When using animal products for my clothing, I appreciate knowing something about where they originated, and it’s nice to see Rapha using traceable down from ALLIED in this collection—a practice I hope more brands will adopt. To date, around 100 brands are participating in TrackMyDown to provide transparent supply chain information to consumers.
Rapha Explore Sleep System
The Explore Down Jacket debuted as part of the Rapha Explore Sleep System, a two-part sleeping kit that consisted of the jacket and the Explore Sleeping Bag, an elephant’s foot-style bag with an 850-fill down lower half and a lightweight nylon upper half. The Explore Down Jacket was intended to function as the upper half of the sleeping bag, and the two made for an impressively compact and light kit.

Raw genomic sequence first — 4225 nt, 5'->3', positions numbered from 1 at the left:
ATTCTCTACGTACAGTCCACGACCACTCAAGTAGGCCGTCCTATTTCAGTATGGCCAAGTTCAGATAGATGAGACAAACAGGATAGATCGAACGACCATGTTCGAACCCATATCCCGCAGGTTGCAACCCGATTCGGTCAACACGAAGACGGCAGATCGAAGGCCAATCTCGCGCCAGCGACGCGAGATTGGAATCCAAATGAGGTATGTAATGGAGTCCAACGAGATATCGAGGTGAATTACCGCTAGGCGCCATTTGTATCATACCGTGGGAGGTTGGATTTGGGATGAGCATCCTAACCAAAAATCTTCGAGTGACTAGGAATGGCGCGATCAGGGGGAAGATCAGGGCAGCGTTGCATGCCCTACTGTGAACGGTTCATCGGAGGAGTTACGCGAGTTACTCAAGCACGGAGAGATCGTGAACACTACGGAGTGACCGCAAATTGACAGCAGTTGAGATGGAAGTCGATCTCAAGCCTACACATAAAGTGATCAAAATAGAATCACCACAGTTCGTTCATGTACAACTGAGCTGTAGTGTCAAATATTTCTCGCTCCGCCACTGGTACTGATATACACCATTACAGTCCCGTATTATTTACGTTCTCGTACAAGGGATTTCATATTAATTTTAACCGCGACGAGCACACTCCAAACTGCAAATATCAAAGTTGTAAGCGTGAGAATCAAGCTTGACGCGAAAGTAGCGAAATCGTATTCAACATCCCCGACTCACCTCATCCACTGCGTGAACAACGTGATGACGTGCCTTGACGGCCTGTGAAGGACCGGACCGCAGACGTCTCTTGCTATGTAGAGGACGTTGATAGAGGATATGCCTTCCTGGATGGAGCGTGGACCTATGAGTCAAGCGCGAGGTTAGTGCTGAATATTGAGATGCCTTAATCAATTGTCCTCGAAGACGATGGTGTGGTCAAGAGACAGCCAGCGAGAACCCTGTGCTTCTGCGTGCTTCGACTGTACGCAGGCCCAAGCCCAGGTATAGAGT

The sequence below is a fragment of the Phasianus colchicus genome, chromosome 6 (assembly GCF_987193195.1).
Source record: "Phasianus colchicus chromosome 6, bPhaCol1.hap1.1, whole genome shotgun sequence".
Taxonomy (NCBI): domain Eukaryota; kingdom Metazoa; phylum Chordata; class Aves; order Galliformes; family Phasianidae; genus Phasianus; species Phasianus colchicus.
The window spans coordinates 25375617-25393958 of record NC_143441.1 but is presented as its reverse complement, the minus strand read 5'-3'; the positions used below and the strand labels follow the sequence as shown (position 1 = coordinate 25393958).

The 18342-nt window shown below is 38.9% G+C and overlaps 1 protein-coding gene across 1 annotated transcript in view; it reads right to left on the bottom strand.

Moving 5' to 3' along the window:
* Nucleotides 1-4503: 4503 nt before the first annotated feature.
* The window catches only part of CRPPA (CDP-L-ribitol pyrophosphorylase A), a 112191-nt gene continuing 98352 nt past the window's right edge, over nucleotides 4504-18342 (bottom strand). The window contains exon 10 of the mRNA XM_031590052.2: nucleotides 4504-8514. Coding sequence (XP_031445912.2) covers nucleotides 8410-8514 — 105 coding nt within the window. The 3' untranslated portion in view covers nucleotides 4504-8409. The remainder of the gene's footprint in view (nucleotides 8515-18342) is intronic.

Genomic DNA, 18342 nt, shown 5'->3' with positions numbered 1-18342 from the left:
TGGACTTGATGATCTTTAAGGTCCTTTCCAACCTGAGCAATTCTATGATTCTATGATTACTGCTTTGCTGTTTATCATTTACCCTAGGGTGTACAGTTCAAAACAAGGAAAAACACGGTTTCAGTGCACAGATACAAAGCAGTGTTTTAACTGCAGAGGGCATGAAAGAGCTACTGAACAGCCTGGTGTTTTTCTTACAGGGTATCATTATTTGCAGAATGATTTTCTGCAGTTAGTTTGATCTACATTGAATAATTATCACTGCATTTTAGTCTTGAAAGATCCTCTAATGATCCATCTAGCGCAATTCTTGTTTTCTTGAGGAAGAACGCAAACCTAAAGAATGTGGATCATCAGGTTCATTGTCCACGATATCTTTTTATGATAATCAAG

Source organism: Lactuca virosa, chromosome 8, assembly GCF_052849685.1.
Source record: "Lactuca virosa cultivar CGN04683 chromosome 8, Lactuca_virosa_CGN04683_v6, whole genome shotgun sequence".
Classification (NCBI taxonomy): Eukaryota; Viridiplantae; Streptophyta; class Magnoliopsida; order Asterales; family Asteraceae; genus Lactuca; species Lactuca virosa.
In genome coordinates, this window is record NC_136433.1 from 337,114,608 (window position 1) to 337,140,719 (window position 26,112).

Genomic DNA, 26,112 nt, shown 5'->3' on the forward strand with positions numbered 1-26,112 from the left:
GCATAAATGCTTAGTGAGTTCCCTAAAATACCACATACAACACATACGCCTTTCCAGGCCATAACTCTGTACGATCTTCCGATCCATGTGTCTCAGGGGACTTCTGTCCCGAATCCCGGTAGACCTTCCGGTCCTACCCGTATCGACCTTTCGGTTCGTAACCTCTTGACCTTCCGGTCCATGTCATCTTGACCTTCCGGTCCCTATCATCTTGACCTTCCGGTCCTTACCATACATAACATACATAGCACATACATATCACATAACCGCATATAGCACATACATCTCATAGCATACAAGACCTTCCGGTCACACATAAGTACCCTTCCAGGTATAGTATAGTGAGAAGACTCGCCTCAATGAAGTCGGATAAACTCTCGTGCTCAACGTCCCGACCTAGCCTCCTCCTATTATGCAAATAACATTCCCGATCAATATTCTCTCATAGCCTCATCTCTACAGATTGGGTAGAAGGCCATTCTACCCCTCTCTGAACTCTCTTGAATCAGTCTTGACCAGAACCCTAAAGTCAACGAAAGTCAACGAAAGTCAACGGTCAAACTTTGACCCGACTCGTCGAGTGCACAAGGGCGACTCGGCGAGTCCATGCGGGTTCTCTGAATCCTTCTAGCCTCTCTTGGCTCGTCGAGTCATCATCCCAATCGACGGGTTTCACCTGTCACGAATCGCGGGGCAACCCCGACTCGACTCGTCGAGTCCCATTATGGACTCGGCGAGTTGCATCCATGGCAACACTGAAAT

It’s a clever idea, but I think Rapha missed the mark with the now-discontinued Explore Sleeping Bag. Rated to just 59°F, its range of applications is limited to summer use, and only in ideal conditions. For the $330 they were asking, I’d personally buy an ultralight quilt. Although it wouldn’t pack down quite as small, you’d surely be able to use it comfortably in a significantly wider range of temperatures, especially when paired with the Explore Down Jacket.
Intrigued by the idea of such a tiny sleeping system and thinking I could tough it out, I tried using the Explore Down Jacket and Explore Sleeping Bag together on a few nights that dipped down to between 40-50°F, and was unsurprisingly never able to get comfortable. Instead, I found myself giving up and climbing into my Western Mountaineering MegaLite bag in the middle of the night or early morning.